A journalist who helped US whistle-blower Edward Snowden disclose top-secret details of an internet surveillance programme, angering the Obama administration, said yesterday there were more secrets to expose.
"We are working on stories [...] that we think are very valuable for the public to know that don't in any way harm national security but that shine a light on this extremely secretive though momentous agency," Glenn Greenwald told CNN, referring to the National Security Agency, which runs the programme Snowden has exposed.
Greenwald, a columnist with British newspaper The Guardian, and Washington-based colleague Ewen MacAskill, interviewed Snowden in Hong Kong before the the 29-year-old checked out of his Tsim Sha Tsui hotel at the weekend.
McAskill told CNN that Snowden was still in Hong Kong, but did not provide any further details of his whereabouts. "I probably suspect there will be a long drawn-out legal process here in Hong Kong. I'd imagine there's now going to be a real battle between Washington and Beijing and civil rights groups as to his future."
Snowden's latest employer, Booz Allen Hamilton, a government contractor, said yesterday it had fired him "for violations of the firm's code of ethics and firm policy". It said he had earned a salary of US$122,000 a year. The company called Snowden's actions shocking and said he had been a Booz Allen employee for less than three months. The Obama's administration is weighing whether to charge Booz Allen with leaking classified surveillance secrets while it defends the broad US spy programme that it says keeps America safe from terrorists.
Snowden previously worked for the CIA and likely obtained his clearance there. But like others who leave the government to join private contractors, he was able to keep his clearance.
In response to inquiries from the South China Morning Post, the UN High Commisioner for Refugees' office in Hong Kong yesterday would not confirm whether it had received a refugee status application from Snowden, saying it would not comment on individual cases.
Many in Washington are baying for Snowden's blood after he leaked details of the NSA's worldwide surveillance programme, while some social media commentators in China queried his choice of destination.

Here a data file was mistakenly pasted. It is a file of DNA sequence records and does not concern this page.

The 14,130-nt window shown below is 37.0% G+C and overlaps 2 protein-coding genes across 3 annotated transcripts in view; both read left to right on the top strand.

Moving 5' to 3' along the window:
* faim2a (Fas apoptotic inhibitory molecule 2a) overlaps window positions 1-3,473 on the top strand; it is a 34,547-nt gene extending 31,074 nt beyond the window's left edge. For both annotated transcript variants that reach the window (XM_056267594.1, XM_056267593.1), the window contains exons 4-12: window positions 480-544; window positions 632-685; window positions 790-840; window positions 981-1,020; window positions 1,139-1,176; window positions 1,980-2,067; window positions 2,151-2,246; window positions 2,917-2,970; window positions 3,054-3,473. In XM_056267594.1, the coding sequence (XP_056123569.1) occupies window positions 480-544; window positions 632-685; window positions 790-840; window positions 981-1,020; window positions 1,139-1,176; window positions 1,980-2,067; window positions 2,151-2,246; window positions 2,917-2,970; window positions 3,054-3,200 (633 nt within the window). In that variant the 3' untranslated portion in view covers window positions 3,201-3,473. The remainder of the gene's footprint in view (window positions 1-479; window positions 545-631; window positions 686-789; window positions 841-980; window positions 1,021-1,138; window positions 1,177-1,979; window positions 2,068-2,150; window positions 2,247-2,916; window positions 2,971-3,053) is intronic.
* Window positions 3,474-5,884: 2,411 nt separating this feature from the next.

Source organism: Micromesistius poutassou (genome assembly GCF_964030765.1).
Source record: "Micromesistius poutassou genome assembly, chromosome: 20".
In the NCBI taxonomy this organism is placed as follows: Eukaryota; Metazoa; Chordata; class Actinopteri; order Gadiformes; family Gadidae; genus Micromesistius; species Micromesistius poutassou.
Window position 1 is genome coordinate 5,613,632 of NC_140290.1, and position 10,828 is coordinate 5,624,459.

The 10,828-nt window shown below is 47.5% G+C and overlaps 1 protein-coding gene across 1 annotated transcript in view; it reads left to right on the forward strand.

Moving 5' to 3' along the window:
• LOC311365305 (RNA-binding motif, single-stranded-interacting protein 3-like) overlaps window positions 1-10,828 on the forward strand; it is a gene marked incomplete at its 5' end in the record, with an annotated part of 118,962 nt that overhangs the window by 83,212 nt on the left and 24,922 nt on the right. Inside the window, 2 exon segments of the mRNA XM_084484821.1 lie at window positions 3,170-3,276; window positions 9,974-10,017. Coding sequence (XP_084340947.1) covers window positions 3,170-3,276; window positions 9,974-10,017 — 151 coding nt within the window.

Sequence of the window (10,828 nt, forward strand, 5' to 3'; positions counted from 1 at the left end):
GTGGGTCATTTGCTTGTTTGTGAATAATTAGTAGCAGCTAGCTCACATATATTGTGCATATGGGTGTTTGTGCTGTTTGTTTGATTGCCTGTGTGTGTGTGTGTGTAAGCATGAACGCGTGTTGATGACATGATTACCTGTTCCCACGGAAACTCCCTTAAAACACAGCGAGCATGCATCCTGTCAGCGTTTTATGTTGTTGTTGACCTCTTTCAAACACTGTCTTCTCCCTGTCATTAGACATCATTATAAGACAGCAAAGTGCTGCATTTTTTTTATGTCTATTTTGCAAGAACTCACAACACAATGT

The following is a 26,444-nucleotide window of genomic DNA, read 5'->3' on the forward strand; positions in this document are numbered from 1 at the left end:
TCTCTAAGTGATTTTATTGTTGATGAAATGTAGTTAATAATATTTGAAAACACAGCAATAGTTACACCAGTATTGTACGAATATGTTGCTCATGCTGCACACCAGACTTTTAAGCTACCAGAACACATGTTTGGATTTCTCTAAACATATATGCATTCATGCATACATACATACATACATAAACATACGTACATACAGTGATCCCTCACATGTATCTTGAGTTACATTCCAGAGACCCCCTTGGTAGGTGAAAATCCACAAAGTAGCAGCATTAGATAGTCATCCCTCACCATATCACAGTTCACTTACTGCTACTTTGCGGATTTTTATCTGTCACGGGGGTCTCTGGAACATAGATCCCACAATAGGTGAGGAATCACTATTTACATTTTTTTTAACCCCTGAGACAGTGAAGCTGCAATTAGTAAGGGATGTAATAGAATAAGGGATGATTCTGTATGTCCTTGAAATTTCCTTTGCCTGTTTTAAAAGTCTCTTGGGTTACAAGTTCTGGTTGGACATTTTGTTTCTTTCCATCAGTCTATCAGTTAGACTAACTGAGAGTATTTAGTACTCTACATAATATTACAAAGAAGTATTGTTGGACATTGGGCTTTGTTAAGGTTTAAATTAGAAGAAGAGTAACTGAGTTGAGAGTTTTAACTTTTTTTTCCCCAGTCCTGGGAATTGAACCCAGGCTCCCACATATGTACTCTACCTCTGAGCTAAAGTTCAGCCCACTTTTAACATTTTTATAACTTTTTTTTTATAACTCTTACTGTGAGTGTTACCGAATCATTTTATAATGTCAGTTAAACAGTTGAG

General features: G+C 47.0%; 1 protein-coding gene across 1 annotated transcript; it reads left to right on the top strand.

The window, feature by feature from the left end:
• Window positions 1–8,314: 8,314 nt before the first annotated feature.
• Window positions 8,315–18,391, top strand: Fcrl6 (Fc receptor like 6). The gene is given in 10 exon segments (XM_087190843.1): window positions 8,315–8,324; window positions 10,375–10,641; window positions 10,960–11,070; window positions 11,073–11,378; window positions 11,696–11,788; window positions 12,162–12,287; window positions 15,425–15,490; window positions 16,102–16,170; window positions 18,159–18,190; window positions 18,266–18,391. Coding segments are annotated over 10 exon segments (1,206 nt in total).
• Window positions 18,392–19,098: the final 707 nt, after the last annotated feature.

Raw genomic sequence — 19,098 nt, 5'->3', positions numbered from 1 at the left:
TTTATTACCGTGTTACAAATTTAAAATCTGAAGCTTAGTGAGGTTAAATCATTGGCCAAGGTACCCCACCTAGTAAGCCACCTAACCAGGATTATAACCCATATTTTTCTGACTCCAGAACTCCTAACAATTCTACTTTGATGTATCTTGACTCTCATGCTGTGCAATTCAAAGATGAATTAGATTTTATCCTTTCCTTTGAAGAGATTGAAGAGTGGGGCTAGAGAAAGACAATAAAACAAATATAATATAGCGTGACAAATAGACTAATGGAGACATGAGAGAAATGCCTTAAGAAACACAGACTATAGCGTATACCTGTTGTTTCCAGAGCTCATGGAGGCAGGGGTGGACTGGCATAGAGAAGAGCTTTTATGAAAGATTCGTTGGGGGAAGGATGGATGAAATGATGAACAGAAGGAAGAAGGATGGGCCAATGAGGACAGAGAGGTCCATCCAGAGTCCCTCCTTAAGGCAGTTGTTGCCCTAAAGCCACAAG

Obama's spy chief, Director of National Intelligence James Clapper, described Snowden's leaks as gravely damaging to US security, and referred the matter to the Justice Department, which has launched an investigation.
Others, such as WikiLeaks founder Julian Assange, called Snowden a "hero" defending personal liberty. A petition to pardon Snowden had attracted more than 30,000 electronic signatures a day after it was posted on the White House website.
Snowden flew to Hong Kong last month after copying - at the NSA's office in Hawaii - the documents he intended to disclose.
For now, Snowden has a 90-day visa which has about two more months to run. He could seek an extension, with Hong Kong having the right of refusal.
Legal sources in Hong Kong said Snowden could seek representation by lawyers in the city, including the most prominent, Philip Dykes and Mark Daly.
Dykes, who has worked on extradition cases, declined to confirm or deny he had been approached by Snowden.
Daly, speaking from Geneva, said he was not aware of any approach from Snowden, but said he would be willing to represent him if asked.
As things stand now, there is nothing to prevent Snowden from travelling to a destination of his choice. One of the Asian countries without an American treaty is China, though there is no guarantee Beijing would want to risk a confrontation with the US by taking Snowden in.
Snowden might also consider Iceland or Russia. According to the Kommersant Daily, Moscow has said it might provide asylum.
Agence France-Presse, Associated Press, Reuters